According to a 2010 study, humans will spend 46.9% of their life “mind-wandering”—meaning we are spending half our life on autopilot. Routine is an innate safety response. Humans live in this preprogrammed life because that is how our ancestors learned to stay alive. Do the same thing, go to the same place, talk to the same people – it amounts to our survival skills.

Recently, I have had the pleasure of finishing a couple of books and attending a few conferences that revolve around breaking free of our predictability and finding a new way of living and thinking. Interestingly enough, all the authors had the same theme: autopilot is the single-most killer of innovation.

Looking at recent campaigns and reading about new trends, it is obvious this concept rings true throughout the advertising industry. Routine is damaging the creativity that the advertising industry has long thrived on.

We can reignite our creative spark by adapting and changing our ideas. Here are a few ways I have learned to begin that process:


Questions + Association:

In The Innovator’s DNA, the authors interview 100’s of the world’s most innovative CEO’s and found five skills that all of them strongly possess. The two that I believe suffer the most from our daily routine (especially for the advertising world) are:

  1. Being able to ask good questions
  2. The ability to create associations between two different ideas.

When we live in autopilot every day, our senses soon decay and loose the ability to analyze the world around us. In our industry, it is so important to be able to see how industries are working and cross-reference those processes with customer trends.

A good example from the above-mentioned book is Ikea. While transporting loads of furniture for a photo shoot, their marketing manager came up with their well-known knockdown kit that revolutionized how furniture was bought, shipped and assembled. This person was able to question the company’s current processes and associate that customers would be willing to put together furniture if they got to save on shipping costs.


Five-Ways Process

One way to introduce more questioning into your daily routine is the five-ways process that the book’s authors outline. The process is used by companies like Amazon and essentially put in place a system to help break down a long-held process and spark revolution. The trick is to ask why five times. Here is an example of how to use it for your client’s next problem:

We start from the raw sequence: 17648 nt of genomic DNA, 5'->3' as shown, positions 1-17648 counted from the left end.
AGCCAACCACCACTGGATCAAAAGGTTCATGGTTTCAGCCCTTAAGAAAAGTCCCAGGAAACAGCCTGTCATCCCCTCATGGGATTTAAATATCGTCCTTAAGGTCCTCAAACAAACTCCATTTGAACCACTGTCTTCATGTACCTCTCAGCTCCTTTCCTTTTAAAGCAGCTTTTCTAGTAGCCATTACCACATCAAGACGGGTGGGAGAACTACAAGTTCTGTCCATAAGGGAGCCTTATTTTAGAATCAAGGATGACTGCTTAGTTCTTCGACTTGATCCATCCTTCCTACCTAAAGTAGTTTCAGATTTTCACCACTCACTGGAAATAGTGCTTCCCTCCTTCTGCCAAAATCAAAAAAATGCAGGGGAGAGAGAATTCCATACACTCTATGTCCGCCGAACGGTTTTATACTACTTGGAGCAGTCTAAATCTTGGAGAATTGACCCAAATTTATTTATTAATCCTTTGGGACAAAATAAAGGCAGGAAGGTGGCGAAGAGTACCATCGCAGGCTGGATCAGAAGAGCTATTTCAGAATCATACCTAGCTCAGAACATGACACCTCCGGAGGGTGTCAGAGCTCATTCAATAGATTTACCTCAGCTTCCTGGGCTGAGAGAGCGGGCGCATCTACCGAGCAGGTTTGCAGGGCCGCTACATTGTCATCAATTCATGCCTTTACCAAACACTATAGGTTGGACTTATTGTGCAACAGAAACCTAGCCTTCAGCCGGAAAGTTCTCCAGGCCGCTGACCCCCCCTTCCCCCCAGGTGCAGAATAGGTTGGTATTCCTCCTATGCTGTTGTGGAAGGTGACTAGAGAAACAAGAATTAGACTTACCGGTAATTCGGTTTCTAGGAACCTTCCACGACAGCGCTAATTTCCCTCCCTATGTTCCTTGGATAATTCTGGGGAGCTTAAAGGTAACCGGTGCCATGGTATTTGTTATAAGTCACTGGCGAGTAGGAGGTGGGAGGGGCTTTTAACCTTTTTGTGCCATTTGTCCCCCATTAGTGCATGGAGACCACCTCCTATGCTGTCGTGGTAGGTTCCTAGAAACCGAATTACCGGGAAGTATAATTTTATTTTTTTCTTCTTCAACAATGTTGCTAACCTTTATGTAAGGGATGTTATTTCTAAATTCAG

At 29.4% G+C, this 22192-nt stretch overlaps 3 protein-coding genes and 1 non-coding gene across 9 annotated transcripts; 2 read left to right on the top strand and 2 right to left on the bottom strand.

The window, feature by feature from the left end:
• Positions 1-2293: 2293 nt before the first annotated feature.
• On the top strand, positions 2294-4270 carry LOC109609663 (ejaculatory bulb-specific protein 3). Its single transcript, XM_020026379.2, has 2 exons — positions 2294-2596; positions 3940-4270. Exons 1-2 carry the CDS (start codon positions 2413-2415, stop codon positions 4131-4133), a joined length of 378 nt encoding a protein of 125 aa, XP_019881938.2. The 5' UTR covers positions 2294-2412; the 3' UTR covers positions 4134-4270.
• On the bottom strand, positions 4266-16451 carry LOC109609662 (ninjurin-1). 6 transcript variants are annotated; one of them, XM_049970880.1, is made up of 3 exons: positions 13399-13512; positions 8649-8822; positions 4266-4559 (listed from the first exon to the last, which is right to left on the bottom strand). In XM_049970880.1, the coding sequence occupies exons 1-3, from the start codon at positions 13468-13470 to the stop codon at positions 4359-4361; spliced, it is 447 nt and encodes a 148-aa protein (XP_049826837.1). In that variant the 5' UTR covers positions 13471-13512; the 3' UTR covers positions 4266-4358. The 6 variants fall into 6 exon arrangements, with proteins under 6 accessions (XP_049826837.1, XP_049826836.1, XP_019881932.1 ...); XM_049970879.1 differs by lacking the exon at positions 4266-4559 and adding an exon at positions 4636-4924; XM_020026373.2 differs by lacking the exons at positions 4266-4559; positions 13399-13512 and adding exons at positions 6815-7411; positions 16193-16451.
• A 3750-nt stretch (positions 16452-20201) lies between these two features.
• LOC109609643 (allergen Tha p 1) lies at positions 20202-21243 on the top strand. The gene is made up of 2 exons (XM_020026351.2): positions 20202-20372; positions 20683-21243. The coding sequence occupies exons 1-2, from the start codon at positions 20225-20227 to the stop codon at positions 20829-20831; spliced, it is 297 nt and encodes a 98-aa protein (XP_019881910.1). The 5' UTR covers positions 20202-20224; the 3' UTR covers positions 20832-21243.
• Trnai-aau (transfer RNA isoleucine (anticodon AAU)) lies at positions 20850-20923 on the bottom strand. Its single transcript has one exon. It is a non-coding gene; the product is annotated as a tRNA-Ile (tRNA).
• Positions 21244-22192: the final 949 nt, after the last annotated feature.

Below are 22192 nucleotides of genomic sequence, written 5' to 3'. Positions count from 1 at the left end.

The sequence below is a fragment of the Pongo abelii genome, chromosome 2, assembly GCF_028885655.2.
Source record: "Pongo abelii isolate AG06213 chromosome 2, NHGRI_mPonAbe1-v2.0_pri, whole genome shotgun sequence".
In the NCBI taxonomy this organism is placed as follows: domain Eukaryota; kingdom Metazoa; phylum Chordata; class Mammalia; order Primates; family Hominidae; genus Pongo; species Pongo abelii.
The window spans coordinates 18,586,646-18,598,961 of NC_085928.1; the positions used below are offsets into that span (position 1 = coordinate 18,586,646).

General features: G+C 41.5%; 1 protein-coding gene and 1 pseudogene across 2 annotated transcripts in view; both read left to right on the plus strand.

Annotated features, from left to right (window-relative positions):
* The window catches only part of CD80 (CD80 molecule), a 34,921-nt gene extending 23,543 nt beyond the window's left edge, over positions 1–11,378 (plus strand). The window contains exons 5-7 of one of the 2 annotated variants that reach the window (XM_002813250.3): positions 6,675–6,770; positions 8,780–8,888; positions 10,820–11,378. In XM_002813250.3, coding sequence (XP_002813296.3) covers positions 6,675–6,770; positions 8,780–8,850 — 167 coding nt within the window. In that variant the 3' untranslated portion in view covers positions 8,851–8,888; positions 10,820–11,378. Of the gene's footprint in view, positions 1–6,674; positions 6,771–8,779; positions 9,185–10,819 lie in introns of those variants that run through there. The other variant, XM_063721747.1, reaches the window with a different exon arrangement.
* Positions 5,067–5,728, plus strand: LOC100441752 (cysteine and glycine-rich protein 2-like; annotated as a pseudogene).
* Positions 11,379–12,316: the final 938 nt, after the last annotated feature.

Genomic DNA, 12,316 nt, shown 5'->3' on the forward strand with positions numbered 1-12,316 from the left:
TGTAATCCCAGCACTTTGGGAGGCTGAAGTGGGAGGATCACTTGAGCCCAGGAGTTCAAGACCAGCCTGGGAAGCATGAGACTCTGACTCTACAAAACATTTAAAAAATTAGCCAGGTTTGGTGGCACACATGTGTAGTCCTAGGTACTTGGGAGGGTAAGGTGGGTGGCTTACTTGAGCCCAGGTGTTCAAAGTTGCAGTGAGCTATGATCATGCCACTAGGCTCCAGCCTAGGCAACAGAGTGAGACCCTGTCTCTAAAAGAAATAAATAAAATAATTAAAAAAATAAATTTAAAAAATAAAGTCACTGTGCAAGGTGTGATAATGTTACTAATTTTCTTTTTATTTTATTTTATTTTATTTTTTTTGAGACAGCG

Question 1: Why aren’t customer’s buying our clients new milk product?

Answer 1: Because it is being pushed to the back of the fridge

Question 2: Why is it being pushed to the back of the fridge?

Answer 2: Because of the competition

Question 3: Why is the competition getting more space than us?

Answer 3: Because their product is selling more

Question 4: Why is their product selling more?

Answer 4: Because their price is competitive

Question 5: Why is their pricing better than ours?

Answer 5: Because of our suppliers

This exercise would help your client understand that they may need to find a new supplier who’s more cost competitive, or maybe they need a different target audience.


Law of Vibration:

You have probably heard about the law of attraction; a force whereupon “like attracts like.” Meaning, if you have a positive attitude, you will attract other positive things.

The Law of Vibration is a sister to this same concept. I was lucky enough to have the author of You Can’t Escape from a Prison if You Don’t Know You’re in One, Alena Chapman, explain this concept in person during her Thrive event in Fort Wayne. In short, the Law of Vibration theorizes all matter, thoughts and feelings have a vibration frequency. This means when your thoughts are on a positive frequency, they can receive other positive thoughts because our minds are already on similar levels.

Now, what does this have to do with advertising? As we know, when we are in autopilot, we aren’t perceiving the world around us. Our subconscious and conscious decisions are what feed our vibrations and those frequencies decide our actions and results. Therefore, if we aren’t learning something new and positive each day, we can’t sustain a positive, engaging level of vibration. This leads to negative actions over time.

One of the most powerful exercises Alena suggests is to create a space where you can think and recharge. This could be anywhere from your backyard to your couch. The only requirements:

  1. It makes you happy
  2. It is relatively quiet and distraction-free

This is your time to let your consciousness wander and be creative. You can use a writing prompt and journal whatever comes to mind, or just close your eyes and meditate. It will amaze you what ideas you come up with next. No, they probably won’t be about your client’s big project, and they shouldn’t be; this is your time to unwind and focus on your aspirations. But by doing this, you will begin:

  1. Thinking in a new way
  2. Dig yourself out of autopilot
  3. Aid you in approaching a situation differently

So how can we use these concepts start an advertising renaissance?

  • Begin your day with positive thoughts
  • Question even the most basic processes
  • Use association to uncover new ideas
  • Use your inspirational space to change the way you perceive and think
  • Use the Law of Vibration to channel only positive things

And then, take a step back and brace yourself for the creativity that comes next.

About Nicole Managing daily communication with clients, Nicole aids in placing a campaign’s strategic puzzle pieces together.